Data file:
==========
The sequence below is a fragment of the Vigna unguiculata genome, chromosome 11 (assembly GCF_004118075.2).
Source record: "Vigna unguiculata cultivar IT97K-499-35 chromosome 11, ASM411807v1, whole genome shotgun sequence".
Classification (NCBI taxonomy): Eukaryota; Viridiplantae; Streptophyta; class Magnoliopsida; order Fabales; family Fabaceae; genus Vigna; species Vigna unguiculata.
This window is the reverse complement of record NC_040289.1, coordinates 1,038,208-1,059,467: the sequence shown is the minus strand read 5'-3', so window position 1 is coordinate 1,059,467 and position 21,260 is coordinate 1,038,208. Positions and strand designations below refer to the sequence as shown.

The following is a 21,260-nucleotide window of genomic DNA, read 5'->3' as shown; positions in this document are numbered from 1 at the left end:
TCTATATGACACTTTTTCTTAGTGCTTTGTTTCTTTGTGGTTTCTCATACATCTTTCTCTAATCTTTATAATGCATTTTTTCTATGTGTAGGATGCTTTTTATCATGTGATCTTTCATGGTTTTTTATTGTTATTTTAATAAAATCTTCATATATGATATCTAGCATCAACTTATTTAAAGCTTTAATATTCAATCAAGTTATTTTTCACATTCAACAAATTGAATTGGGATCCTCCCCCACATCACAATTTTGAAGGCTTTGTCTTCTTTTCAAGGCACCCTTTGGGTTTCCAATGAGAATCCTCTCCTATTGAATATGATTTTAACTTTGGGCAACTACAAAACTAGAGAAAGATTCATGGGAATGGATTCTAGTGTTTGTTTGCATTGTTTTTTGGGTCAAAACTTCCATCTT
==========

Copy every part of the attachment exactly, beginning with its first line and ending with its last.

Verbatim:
The sequence below is a fragment of the Vigna unguiculata genome, chromosome 11 (assembly GCF_004118075.2).
Source record: "Vigna unguiculata cultivar IT97K-499-35 chromosome 11, ASM411807v1, whole genome shotgun sequence".
Classification (NCBI taxonomy): Eukaryota; Viridiplantae; Streptophyta; class Magnoliopsida; order Fabales; family Fabaceae; genus Vigna; species Vigna unguiculata.
This window is the reverse complement of record NC_040289.1, coordinates 1,038,208-1,059,467: the sequence shown is the minus strand read 5'-3', so window position 1 is coordinate 1,059,467 and position 21,260 is coordinate 1,038,208. Positions and strand designations below refer to the sequence as shown.

The following is a 21,260-nucleotide window of genomic DNA, read 5'->3' as shown; positions in this document are numbered from 1 at the left end:
TCTATATGACACTTTTTCTTAGTGCTTTGTTTCTTTGTGGTTTCTCATACATCTTTCTCTAATCTTTATAATGCATTTTTTCTATGTGTAGGATGCTTTTTATCATGTGATCTTTCATGGTTTTTTATTGTTATTTTAATAAAATCTTCATATATGATATCTAGCATCAACTTATTTAAAGCTTTAATATTCAATCAAGTTATTTTTCACATTCAACAAATTGAATTGGGATCCTCCCCCACATCACAATTTTGAAGGCTTTGTCTTCTTTTCAAGGCACCCTTTGGGTTTCCAATGAGAATCCTCTCCTATTGAATATGATTTTAACTTTGGGCAACTACAAAACTAGAGAAAGATTCATGGGAATGGATTCTAGTGTTTGTTTGCATTGTTTTTTGGGTCAAAACTTCCATCTT